Forest Plot of the Behcet’s Disease Prevalence in MENA
Figure 2. Forest Plot of the Behcet’s Disease Prevalence in MENA
Funnel Plot of the Prevalence of the Behcet’s Disease in MENA
Figure 3. Funnel Plot of the Prevalence of the Behcet’s Disease in MENA
Sensitivity Plot of the Prevalence of Behcet’s Disease in MENA
Figure 4. Sensitivity Plot of the Prevalence of Behcet’s Disease in MENA

3. Results

The prevalence of BD is high in Turkey, Iran, and Tunisia respectively among countries in MENA. Five studies concerning the epidemiology of BD were conducted in Turkey. They showed the BD prevalence between 19 and 420 (per 100,000 people), two most important studies were conducted by Azizlerli and Necati C¸ akır. In the first study, 23,986 people were recruited and 101 (52 males and 49 females) patients were detected. The prevalence in this study was 420 and in the second study 15,280 inhabitants participated; according to the ISG for the Behcet’s disease there were 3 patients (two males and one female), with the mean age of 40 and the prevalence rate of 19.

The prevalence rate was between 16 and 68 (per 100,000 people) in Iran. Two investigations were performed in 2007 and 2010 by Davatchi et al. Also, 10,291 people were recruited in that study in 2005. There were seven BD patients, three males and 4 females and the prevalence rate was 68 but in the another study (9), the prevalence rate was 16, the female to male ratio was 1:1/4 and mean age was 26.2 ± 9.6. In this study, 6,000 cases were recruited and assessed and one BD diagnosed. Diagnostic criteria was clinical not particular. In Kuwait, a survey was conducted in 1986 by Al Mahdi Mousa. Twenty-nine events occurred (22 males, 7 females) and the prevalence rate was 2.1, it is the lowest rate among MENA. In Saudi Arabia, the BD prevalence rate was 20, mean age was 29.3 and the female to male ratio was 1:3/4.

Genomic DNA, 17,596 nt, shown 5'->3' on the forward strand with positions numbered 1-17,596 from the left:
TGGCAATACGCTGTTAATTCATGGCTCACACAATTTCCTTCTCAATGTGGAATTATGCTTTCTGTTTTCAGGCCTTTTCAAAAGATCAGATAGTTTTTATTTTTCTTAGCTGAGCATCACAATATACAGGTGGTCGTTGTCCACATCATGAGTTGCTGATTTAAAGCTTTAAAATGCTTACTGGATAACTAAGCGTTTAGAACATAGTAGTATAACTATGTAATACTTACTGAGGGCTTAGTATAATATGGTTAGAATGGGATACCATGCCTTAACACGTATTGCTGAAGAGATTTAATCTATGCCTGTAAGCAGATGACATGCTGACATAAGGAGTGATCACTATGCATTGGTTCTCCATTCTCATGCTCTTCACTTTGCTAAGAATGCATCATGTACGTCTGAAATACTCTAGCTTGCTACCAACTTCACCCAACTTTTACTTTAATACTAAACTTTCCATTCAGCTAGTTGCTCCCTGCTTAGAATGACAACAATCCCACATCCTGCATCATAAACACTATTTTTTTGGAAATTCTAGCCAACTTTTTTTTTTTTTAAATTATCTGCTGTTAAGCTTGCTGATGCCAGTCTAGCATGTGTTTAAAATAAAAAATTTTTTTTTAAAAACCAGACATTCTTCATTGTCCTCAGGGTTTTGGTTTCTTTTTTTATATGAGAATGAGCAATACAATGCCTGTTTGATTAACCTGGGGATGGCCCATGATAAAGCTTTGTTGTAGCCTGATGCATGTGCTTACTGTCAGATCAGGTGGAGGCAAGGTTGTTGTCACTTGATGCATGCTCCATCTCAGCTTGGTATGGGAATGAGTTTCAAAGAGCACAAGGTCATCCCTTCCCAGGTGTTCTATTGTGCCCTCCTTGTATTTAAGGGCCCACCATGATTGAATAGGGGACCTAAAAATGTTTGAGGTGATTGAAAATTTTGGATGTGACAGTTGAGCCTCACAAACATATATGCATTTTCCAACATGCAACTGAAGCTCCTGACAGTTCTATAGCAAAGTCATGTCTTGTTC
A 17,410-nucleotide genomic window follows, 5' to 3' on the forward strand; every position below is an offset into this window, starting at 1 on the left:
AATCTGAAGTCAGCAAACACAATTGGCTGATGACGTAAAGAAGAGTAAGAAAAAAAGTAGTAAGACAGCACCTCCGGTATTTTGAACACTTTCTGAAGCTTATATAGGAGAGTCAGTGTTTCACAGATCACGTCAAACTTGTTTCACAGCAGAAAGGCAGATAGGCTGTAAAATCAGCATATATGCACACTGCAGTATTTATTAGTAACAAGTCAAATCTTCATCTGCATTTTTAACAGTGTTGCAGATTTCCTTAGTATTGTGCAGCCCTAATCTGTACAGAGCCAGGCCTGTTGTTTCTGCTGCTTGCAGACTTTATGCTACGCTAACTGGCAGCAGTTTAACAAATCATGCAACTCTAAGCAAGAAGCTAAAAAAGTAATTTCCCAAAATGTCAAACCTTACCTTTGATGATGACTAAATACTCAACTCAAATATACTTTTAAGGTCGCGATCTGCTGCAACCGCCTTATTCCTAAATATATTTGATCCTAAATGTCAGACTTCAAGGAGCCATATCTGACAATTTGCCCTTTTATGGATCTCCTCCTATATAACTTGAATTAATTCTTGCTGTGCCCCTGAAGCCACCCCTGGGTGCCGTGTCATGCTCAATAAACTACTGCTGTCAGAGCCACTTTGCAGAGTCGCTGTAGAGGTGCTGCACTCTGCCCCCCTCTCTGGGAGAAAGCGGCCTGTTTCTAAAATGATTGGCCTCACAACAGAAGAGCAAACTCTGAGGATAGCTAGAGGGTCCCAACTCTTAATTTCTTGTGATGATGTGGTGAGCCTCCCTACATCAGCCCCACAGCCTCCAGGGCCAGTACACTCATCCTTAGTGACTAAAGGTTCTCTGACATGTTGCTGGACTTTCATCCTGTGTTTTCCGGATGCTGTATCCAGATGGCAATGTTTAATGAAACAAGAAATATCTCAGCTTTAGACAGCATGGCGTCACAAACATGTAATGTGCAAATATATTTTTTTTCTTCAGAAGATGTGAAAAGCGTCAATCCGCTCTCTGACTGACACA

We found that the pooled prevalence of BD in MENA was 120 (CI: 86.8, 166.8) according to the random effect model. The results of heterogeneity showed that the prevalence of BD in the study was heterogeneous (I^2 = 96% P value < 0.001 according to the chi-square test).

3.1. Clinical Information